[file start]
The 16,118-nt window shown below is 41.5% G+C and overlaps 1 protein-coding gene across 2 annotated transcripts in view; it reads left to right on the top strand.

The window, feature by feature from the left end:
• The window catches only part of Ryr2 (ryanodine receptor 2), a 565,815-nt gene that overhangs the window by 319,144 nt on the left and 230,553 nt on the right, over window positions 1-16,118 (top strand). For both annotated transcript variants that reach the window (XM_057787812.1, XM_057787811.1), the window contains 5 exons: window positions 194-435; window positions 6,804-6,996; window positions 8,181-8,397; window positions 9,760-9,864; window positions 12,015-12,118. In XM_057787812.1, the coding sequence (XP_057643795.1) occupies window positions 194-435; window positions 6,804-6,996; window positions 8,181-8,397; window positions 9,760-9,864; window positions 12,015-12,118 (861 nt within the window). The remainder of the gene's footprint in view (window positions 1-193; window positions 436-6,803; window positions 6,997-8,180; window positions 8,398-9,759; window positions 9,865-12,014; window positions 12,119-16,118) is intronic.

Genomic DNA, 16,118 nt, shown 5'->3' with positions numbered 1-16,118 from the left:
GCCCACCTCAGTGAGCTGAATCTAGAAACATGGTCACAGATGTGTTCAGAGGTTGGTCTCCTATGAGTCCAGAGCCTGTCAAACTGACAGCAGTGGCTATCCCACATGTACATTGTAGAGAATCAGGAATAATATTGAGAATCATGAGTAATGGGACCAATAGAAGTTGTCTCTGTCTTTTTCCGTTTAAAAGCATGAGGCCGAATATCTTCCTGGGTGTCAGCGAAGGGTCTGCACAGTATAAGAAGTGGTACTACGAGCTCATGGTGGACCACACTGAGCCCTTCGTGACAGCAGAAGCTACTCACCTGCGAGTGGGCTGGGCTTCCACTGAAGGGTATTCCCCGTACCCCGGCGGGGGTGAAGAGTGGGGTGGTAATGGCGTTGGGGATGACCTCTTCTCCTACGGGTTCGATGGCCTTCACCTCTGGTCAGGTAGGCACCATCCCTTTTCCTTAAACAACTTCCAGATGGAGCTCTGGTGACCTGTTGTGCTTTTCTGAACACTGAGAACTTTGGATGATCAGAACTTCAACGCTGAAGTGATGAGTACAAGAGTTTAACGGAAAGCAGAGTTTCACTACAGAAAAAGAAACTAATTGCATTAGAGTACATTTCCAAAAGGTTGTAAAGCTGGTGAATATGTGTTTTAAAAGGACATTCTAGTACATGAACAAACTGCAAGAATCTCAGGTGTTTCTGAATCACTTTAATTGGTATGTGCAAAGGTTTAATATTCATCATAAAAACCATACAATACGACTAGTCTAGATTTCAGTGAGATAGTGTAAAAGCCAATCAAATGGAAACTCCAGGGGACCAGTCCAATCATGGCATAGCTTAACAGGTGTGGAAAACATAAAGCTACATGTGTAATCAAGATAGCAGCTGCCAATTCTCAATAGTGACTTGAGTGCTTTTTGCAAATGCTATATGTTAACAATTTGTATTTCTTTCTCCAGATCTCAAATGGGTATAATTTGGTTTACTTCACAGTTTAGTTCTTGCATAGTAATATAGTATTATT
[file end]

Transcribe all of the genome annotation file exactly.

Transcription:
The 16,118-nt window shown below is 41.5% G+C and overlaps 1 protein-coding gene across 2 annotated transcripts in view; it reads left to right on the top strand.

The window, feature by feature from the left end:
• The window catches only part of Ryr2 (ryanodine receptor 2), a 565,815-nt gene that overhangs the window by 319,144 nt on the left and 230,553 nt on the right, over window positions 1-16,118 (top strand). For both annotated transcript variants that reach the window (XM_057787812.1, XM_057787811.1), the window contains 5 exons: window positions 194-435; window positions 6,804-6,996; window positions 8,181-8,397; window positions 9,760-9,864; window positions 12,015-12,118. In XM_057787812.1, the coding sequence (XP_057643795.1) occupies window positions 194-435; window positions 6,804-6,996; window positions 8,181-8,397; window positions 9,760-9,864; window positions 12,015-12,118 (861 nt within the window). The remainder of the gene's footprint in view (window positions 1-193; window positions 436-6,803; window positions 6,997-8,180; window positions 8,398-9,759; window positions 9,865-12,014; window positions 12,119-16,118) is intronic.

Genomic DNA, 16,118 nt, shown 5'->3' with positions numbered 1-16,118 from the left:
GCCCACCTCAGTGAGCTGAATCTAGAAACATGGTCACAGATGTGTTCAGAGGTTGGTCTCCTATGAGTCCAGAGCCTGTCAAACTGACAGCAGTGGCTATCCCACATGTACATTGTAGAGAATCAGGAATAATATTGAGAATCATGAGTAATGGGACCAATAGAAGTTGTCTCTGTCTTTTTCCGTTTAAAAGCATGAGGCCGAATATCTTCCTGGGTGTCAGCGAAGGGTCTGCACAGTATAAGAAGTGGTACTACGAGCTCATGGTGGACCACACTGAGCCCTTCGTGACAGCAGAAGCTACTCACCTGCGAGTGGGCTGGGCTTCCACTGAAGGGTATTCCCCGTACCCCGGCGGGGGTGAAGAGTGGGGTGGTAATGGCGTTGGGGATGACCTCTTCTCCTACGGGTTCGATGGCCTTCACCTCTGGTCAGGTAGGCACCATCCCTTTTCCTTAAACAACTTCCAGATGGAGCTCTGGTGACCTGTTGTGCTTTTCTGAACACTGAGAACTTTGGATGATCAGAACTTCAACGCTGAAGTGATGAGTACAAGAGTTTAACGGAAAGCAGAGTTTCACTACAGAAAAAGAAACTAATTGCATTAGAGTACATTTCCAAAAGGTTGTAAAGCTGGTGAATATGTGTTTTAAAAGGACATTCTAGTACATGAACAAACTGCAAGAATCTCAGGTGTTTCTGAATCACTTTAATTGGTATGTGCAAAGGTTTAATATTCATCATAAAAACCATACAATACGACTAGTCTAGATTTCAGTGAGATAGTGTAAAAGCCAATCAAATGGAAACTCCAGGGGACCAGTCCAATCATGGCATAGCTTAACAGGTGTGGAAAACATAAAGCTACATGTGTAATCAAGATAGCAGCTGCCAATTCTCAATAGTGACTTGAGTGCTTTTTGCAAATGCTATATGTTAACAATTTGTATTTCTTTCTCCAGATCTCAAATGGGTATAATTTGGTTTACTTCACAGTTTAGTTCTTGCATAGTAATATAGTATTATT